Monday, February 18, 2013

BFA page 2 Process

I decided to document the process that I go through when I draw and finish a comic page.  I don't necessarily feel like I'm one to be giving tutorials or showing people how to draw/color/make art, but I do think that someone might be interested to see the process.

First I start with the blue line drawing.  I use two steps at this part where I draw the gestures and basic shapes using my 2mm lead holder with the Turquoise brand lead.  It's not as soft, and it's really waxy, so it's hard to get dark lines.  It's also actually turquoise colored, so when I go over the gestures with my .5 mm blue mechanical pencil, it doesn't show through much.

After that, it's inking.  It's pretty self explanatory, but I try to make sure I get as much line weight as I can.  I also try to make sure that there's a balance of black in the pages because I don't want the structure of the forms and the drawings to rely on the coloring to be completed.
 On coloring, establishing the color scheme takes the most time.  I tend to use a gamut masking technique where I keep things desaturated unless it's very important.  This page is very desaturated without the high point because I wanted it to have a very particular tone.  The flats are also useful because you can select all the colors and change them as you need to.  This is the second page, so I didn't actually do that, but on the first page, I just copied the original character design colors and adjusted them to fit this tone and color scheme.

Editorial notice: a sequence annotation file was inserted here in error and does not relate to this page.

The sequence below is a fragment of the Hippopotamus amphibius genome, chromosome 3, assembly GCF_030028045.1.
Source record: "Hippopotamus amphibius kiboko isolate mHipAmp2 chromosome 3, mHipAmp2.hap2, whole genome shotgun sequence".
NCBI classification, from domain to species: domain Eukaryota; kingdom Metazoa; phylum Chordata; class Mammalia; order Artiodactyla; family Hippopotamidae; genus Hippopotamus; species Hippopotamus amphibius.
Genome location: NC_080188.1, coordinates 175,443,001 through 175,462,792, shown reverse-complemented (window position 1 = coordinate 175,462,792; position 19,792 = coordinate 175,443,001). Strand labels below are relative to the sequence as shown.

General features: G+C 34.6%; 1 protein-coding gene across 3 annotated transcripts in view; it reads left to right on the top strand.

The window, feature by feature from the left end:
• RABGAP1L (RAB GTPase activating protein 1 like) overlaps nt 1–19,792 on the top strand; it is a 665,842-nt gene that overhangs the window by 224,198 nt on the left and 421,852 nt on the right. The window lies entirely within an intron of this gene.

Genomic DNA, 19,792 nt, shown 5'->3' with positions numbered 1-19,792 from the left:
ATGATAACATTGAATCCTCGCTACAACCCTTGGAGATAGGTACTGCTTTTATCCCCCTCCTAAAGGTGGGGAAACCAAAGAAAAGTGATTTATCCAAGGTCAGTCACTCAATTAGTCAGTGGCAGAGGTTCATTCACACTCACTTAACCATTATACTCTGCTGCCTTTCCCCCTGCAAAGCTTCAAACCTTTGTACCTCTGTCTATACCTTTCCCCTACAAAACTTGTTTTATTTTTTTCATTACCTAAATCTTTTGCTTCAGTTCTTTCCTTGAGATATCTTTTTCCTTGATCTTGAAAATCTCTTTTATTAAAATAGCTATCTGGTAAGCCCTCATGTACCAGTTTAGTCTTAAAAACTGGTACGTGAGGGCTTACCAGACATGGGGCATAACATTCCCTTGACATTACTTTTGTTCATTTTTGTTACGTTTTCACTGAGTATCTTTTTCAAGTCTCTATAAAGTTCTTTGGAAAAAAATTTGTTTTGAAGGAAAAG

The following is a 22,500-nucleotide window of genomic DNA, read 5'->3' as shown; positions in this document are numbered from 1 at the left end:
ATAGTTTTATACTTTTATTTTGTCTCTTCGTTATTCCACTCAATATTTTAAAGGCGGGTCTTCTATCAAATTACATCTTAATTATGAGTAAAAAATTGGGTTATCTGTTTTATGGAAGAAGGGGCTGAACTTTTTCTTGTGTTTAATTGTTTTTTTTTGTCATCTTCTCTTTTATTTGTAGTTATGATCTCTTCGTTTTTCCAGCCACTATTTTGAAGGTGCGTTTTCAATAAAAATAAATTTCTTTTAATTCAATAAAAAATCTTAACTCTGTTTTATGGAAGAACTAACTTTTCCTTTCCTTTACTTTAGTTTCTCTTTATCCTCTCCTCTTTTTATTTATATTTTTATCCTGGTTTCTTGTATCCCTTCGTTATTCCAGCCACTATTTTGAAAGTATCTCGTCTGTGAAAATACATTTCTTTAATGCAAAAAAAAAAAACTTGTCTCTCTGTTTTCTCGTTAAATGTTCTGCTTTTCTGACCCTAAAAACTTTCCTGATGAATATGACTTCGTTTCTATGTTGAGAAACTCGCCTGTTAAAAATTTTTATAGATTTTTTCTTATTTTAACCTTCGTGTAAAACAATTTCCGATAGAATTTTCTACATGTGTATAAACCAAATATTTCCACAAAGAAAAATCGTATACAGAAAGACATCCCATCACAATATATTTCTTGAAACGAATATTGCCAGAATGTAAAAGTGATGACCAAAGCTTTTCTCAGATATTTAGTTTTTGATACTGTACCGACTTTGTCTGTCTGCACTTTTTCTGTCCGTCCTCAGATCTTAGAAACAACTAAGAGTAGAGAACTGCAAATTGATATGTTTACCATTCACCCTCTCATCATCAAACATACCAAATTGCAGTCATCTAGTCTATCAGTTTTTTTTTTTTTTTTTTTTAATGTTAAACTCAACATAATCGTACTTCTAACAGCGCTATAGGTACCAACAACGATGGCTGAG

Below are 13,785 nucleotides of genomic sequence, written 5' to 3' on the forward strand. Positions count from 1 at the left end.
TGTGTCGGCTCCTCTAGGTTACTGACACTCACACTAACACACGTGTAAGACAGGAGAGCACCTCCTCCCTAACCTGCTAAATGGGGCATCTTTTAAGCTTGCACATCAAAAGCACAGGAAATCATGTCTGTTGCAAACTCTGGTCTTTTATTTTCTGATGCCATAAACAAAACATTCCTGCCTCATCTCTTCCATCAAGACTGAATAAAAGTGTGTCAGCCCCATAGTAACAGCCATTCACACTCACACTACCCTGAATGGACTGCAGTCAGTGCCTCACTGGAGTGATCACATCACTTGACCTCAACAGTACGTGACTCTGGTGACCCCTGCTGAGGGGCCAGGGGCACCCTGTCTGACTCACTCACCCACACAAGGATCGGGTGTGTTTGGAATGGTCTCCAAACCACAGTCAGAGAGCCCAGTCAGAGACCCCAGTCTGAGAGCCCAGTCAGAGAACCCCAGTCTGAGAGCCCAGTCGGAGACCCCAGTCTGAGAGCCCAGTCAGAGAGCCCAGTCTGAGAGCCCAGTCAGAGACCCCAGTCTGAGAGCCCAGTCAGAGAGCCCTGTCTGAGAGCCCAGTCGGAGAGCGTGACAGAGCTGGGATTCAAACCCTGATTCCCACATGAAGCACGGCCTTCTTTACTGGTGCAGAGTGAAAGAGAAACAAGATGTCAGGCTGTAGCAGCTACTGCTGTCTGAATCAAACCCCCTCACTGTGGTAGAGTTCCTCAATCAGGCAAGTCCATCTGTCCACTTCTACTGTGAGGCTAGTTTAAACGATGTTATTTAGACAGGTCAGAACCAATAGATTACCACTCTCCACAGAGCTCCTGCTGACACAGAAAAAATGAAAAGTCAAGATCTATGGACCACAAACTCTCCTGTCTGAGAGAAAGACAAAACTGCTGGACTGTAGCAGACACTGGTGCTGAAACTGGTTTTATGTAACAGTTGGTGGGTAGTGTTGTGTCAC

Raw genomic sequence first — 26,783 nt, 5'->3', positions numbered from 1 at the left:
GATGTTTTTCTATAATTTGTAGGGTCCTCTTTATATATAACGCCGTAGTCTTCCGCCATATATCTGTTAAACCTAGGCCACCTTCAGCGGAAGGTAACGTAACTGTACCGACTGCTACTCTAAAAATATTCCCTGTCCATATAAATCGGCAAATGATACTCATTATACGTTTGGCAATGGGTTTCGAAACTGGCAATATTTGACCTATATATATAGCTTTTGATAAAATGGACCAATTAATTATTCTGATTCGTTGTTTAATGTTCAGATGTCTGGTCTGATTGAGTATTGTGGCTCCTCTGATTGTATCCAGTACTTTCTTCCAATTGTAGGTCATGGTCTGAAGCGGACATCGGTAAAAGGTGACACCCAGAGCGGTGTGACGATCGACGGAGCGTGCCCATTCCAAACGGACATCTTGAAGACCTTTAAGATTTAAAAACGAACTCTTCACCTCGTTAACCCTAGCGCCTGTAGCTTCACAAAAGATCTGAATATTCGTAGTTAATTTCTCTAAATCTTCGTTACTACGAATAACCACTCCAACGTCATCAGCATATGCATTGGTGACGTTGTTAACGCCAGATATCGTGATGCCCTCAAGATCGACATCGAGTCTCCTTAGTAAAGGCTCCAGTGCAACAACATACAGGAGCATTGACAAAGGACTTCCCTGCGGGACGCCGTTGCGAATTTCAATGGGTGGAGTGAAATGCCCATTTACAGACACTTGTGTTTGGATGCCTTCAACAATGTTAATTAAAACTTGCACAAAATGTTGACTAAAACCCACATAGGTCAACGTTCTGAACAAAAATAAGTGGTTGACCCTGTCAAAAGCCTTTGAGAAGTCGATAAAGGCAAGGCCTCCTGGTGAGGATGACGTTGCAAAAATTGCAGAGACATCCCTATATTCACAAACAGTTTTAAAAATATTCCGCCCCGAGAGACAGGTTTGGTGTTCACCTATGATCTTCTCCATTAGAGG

After the flats, I add a multiply layer and establish the values and shadows.  I usually try to have pretty sharp lines on the shadows, but for these pages, there's sand blowing and ambient light, so there isn't a strong light source casting strong shadows.  Another thing I did a little less on this page was framing the panels with the values.  If I were going to make something into a silhouette, I would be doing it at this stage.  I do add a layer that is a black gradient to help direct the eye around the page.  If I don't want the viewer to look at the outer parts of the panel, then I will make that part a little darker so it's less noticeable.  After that, adding the textures helps make the page look a little more lively, as well as avoiding that airbrushed-I-colored-this-in-photoshop look that so many comics have.  It can really ruin good pencils or inks to have crappy flat colors and gradients.  I've made very high resolution watercolor textures that I apply on top on the overlay setting at about 35% opacity.  Finally, I add the effects and some halftones.

 And there's a finished page :)

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